Neurology Question 79

A 30-year-old woman is evaluated for difficult-to-treat migraine. She has had severe headaches, usually on the first day of menses, since menarche. The pain is hemicranial, pulsatile, and associated with severe nausea and vomiting but no aura. She frequently awakens with the attack already in progress. Ibuprofen was helpful in controlling migraine pain during her teenage years and early 20s but was replaced 5 years ago by oral eletriptan after the pain was no longer controlled; this drug now also is ineffective in relieving symptoms. A trial of oral frovatriptan for menstrual migraine relief also has been unsuccessful. The patient reports receiving intravenous dihydroergotamine and magnesium at an urgent care facility twice in the past 3 months as treatment of refractory headaches. On physical examination, blood pressure is 98/60 mm Hg and pulse rate is 72/min. All other physical examination findings, including those from a neurologic examination, are normal.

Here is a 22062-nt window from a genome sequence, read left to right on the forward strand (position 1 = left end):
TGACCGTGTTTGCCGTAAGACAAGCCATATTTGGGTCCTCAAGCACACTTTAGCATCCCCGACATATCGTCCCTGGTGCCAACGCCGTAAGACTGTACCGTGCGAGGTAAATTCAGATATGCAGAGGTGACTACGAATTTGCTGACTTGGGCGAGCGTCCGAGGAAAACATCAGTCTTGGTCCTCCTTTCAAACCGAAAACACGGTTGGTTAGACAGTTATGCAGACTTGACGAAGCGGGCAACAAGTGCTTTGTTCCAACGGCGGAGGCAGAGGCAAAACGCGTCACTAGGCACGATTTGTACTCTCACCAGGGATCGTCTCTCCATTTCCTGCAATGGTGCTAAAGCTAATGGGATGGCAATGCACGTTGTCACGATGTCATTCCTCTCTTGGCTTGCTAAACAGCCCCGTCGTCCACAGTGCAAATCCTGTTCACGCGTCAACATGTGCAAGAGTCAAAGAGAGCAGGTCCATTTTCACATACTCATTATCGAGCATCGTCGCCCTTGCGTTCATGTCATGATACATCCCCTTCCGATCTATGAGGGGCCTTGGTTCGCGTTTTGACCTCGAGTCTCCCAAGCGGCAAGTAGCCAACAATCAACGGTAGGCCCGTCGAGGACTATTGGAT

Which of the following is the most appropriate next step in treatment?

A Butalbital

B Hydrocodone

C Naproxen

D Orally dissolvable rizatriptan

E Subcutaneous sumatriptan

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